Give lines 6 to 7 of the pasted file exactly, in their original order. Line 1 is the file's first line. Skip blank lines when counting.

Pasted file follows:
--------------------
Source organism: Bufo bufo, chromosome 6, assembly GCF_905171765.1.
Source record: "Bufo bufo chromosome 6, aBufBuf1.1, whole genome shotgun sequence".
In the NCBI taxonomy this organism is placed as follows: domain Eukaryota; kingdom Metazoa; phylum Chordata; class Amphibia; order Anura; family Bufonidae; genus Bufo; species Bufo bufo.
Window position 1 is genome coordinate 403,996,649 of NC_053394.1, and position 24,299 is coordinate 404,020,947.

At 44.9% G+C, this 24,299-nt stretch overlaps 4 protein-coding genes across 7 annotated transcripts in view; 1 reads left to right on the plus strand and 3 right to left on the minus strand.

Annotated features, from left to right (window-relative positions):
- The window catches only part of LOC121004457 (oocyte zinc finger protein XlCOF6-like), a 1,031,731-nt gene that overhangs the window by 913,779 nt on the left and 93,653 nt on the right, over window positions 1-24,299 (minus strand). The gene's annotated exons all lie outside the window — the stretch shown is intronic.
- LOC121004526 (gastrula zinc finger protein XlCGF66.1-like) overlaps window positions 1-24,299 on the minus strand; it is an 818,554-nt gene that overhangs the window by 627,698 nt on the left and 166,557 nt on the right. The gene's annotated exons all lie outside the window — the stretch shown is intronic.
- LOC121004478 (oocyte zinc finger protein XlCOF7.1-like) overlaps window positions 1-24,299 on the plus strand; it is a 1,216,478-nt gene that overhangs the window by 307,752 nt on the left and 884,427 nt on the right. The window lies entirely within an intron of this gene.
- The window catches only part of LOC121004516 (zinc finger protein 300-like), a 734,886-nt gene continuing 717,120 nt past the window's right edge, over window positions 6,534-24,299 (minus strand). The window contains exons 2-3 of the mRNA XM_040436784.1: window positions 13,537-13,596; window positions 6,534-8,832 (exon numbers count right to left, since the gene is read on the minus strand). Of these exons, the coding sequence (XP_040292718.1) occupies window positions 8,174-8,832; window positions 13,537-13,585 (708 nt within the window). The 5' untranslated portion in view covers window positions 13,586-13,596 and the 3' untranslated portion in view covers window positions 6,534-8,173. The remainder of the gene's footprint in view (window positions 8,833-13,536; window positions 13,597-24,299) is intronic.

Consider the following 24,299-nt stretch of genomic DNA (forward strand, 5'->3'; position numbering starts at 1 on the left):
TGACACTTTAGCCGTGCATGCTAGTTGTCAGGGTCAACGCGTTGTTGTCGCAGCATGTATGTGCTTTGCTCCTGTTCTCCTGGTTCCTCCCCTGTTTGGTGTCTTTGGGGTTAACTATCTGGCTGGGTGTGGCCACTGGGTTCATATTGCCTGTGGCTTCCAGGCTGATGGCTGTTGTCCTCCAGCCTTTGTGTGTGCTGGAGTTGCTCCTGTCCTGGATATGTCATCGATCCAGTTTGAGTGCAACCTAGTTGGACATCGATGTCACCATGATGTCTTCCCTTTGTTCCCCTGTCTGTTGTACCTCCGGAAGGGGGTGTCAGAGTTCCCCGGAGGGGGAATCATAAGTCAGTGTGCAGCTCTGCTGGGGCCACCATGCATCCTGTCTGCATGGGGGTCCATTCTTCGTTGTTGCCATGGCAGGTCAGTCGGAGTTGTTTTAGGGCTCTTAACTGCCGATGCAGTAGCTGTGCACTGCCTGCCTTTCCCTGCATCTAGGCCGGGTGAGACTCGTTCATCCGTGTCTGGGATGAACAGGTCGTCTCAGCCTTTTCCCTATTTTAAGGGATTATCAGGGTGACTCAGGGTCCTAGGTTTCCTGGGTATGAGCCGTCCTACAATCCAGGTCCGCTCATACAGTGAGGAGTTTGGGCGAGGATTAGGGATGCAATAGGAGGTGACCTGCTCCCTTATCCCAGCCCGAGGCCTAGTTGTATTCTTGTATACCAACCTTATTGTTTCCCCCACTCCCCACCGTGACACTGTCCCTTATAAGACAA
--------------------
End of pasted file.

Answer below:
Annotated features, from left to right (window-relative positions):
- The window catches only part of LOC121004457 (oocyte zinc finger protein XlCOF6-like), a 1,031,731-nt gene that overhangs the window by 913,779 nt on the left and 93,653 nt on the right, over window positions 1-24,299 (minus strand). The gene's annotated exons all lie outside the window — the stretch shown is intronic.